Last month, U.S. Attorney Patrick Fitzgerald, who also happens to be the special prosecutor in the Valerie Plame case, accepted Radler's guilty plea to mail fraud and wire fraud. Radler is now believed to be cooperating in the prosecution of what former SEC chairman Richard Breeden, a Republican who investigated Hollinger on behalf of shareholders, termed a "corporate kleptocracy."

Kleptocratic morality evidently ruled at least two Republican statehouses in the Midwest as well. Currently under indictment are former Gov. George Ryan of Illinois, whose trial on bribery charges began last week, and Gov. Robert Taft of Ohio, who pleaded no contest last month to charges of accepting illegal gifts from a state contractor.

That contractor is Thomas Noe, a coin dealer who received lucrative investment deals with the state's Workers Compensation Fund and is now at the center of a gigantic scandal known as "Coingate." More than $12 million has disappeared from the fund, and former GOP official Noe stands accused of laundering money to various Republican politicians, including the Bush-Cheney campaign. Like Abramoff, Noe is a Bush "Pioneer," responsible for raising at least $100,000 for the president last year.

Still another Pioneer is currently under criminal investigation in a celebrated corruption case involving Randy "Duke" Cunningham, a prominent Republican representative from San Diego with a senior position on the House defense appropriations subcommittee. On Aug. 18, FBI and IRS agents raided the offices of defense contractor and Bush fundraiser Brent Wilkes.

Wilkes is reportedly a former business associate of Mitchell J. Wade, the head of a defense contracting firm called MZM Inc. who is under investigation in San Diego for alleged bribery of Cunningham. According to newspaper reports, Wade purchased a home owned by Cunningham at a price inflated by at least $700,000, and also permitted the congressman to use his 42-foot yacht free of charge. Federal agents searched Wade's offices in July.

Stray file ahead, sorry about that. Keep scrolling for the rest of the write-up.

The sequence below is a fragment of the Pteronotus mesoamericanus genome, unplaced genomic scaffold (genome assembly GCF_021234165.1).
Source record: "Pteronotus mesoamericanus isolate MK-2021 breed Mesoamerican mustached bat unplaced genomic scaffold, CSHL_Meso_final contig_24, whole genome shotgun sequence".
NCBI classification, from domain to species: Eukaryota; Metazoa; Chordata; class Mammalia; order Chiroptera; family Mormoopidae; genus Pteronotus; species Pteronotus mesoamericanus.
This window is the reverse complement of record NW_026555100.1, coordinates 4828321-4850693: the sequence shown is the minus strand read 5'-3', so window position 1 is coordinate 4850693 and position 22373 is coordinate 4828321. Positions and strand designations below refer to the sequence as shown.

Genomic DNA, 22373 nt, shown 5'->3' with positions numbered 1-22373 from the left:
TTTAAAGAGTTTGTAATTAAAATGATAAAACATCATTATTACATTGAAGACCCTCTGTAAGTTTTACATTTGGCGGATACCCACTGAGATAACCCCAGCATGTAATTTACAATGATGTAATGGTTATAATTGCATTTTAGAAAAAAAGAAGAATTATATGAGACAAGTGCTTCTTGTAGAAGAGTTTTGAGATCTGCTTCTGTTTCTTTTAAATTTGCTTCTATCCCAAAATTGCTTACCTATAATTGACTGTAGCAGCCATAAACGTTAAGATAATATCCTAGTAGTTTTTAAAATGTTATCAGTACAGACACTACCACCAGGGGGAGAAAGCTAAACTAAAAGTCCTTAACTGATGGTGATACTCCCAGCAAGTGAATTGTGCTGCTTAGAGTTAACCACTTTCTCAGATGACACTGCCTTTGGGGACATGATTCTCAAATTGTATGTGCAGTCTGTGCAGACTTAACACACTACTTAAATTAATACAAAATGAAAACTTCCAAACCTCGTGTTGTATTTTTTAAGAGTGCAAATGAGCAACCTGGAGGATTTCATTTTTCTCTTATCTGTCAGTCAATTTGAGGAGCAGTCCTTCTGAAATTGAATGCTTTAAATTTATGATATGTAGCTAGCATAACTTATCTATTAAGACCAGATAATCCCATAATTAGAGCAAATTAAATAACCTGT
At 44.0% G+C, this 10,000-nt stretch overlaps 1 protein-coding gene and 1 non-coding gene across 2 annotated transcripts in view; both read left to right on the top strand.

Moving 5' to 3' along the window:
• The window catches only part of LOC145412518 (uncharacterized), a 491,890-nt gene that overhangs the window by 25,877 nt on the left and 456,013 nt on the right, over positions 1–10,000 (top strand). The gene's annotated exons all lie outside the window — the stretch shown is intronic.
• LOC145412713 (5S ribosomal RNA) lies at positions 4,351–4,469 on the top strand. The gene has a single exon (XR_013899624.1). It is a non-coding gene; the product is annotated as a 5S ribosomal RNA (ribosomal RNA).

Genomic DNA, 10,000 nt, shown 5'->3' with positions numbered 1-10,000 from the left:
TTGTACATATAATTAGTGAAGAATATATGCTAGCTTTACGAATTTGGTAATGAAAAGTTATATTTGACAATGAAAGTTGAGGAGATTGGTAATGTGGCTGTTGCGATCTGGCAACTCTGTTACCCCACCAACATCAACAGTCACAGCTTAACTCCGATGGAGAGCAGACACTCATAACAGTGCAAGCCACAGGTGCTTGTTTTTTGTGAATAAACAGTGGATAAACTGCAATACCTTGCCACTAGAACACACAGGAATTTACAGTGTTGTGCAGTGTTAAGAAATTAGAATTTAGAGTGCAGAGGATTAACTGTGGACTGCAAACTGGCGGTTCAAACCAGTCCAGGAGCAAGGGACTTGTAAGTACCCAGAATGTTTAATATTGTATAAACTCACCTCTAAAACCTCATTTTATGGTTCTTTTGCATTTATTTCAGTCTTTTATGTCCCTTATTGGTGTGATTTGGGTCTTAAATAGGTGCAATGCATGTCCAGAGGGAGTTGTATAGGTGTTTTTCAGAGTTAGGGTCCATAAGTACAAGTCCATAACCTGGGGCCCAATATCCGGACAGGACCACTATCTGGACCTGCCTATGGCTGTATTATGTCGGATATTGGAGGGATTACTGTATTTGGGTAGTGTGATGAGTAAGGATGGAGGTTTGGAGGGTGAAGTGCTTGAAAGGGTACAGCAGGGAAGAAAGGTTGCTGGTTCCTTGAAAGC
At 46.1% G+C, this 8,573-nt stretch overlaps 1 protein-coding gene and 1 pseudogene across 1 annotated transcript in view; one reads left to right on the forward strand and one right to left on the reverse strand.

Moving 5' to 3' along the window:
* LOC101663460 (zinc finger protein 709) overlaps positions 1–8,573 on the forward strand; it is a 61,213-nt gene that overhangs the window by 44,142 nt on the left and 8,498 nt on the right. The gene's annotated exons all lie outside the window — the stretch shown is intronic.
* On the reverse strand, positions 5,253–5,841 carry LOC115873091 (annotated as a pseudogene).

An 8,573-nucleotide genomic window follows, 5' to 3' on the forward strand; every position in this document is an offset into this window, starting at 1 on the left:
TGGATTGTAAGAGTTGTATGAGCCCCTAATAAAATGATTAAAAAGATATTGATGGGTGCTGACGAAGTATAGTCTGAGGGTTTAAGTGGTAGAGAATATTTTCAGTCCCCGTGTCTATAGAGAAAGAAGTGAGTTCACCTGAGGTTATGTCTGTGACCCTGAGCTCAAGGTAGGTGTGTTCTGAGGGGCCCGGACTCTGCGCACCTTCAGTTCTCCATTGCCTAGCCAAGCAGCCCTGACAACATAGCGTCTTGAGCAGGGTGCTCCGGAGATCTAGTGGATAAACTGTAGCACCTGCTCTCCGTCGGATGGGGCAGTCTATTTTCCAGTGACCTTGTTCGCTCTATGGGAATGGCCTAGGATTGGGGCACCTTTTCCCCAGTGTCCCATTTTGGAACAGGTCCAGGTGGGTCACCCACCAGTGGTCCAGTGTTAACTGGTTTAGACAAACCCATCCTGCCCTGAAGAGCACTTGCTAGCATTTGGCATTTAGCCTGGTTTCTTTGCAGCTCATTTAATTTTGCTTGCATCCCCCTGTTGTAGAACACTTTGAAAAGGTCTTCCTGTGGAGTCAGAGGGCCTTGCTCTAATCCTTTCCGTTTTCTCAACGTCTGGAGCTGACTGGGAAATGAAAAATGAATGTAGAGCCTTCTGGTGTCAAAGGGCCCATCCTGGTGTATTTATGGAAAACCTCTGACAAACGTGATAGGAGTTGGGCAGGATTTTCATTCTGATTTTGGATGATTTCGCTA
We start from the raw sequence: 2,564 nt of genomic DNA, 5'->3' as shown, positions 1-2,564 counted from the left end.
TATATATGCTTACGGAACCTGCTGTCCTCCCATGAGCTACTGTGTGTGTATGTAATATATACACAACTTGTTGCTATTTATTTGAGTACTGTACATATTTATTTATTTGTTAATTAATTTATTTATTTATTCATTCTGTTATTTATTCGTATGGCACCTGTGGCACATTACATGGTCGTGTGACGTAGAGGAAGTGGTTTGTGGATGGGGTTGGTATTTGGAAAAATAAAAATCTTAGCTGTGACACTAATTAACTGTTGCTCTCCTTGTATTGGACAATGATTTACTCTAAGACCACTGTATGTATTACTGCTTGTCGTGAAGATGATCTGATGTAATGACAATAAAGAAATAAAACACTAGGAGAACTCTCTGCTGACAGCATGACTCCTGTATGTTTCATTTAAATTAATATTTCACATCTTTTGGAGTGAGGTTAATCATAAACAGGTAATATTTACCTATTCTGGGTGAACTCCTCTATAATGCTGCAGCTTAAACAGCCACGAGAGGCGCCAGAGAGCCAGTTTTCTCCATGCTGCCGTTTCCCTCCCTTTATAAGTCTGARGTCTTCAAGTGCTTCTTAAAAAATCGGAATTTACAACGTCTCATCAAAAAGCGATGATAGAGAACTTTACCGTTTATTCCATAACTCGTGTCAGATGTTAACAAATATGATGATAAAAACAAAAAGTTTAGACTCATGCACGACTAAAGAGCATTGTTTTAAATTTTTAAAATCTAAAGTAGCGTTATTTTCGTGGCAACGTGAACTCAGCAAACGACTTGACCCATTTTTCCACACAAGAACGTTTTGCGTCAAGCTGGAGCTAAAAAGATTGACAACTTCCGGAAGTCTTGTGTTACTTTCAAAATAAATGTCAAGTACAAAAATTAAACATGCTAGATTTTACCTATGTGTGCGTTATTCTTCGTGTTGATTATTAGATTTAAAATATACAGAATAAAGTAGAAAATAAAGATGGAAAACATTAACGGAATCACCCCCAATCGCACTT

Although prosecutors have brought no criminal charges in the case yet, they have filed civil court documents describing the home sale as a violation of federal bribery laws -- and Cunningham, who has served in Congress for decades, has already announced that he will not seek another term next year.

The Republican National Committee's new treasurer, Robert Kjellander, is under investigation too. (Naturally, he is also a Bush Pioneer.) Not long after he assumed his new post at the party's Washington headquarters, Kjellander received a federal subpoena for records of his dealings with the Illinois Teachers' Retirement System, a state pension fund, and the Carlyle Group. Federal prosecutors are reportedly looking into alleged corruption at the fund, and have asked Kjellander to provide information about a $4.5 million fee he received from Carlyle for his role in arranging investments by the fund with the huge private equity fund. Carlyle, of course, is closely connected to the Bush administration, including the president's father, George H.W. Bush, who has worked for the firm as a rainmaker and advisor.

In fairness, it should be said that all these pols and parasites may be innocent (except for those already convicted), or at least not guilty beyond a reasonable doubt. It is also true that voters have historically been slow to evict politicians from office because of corruption charges.

But public opinion of congressional Republicans is hitting new lows, and Americans are growing furious about the war in Iraq, the government response to Hurricane Katrina and rising energy prices. The natural impulse to throw the rascals out can only be encouraged by the Gilded Age spectacles now unfolding in Washington and in cities across the country as the indictments continue to come down between now and November 2006.

By Joe Conason

Joe Conason is the editor in chief of To find out more about Joe Conason, visit the Creators Syndicate website at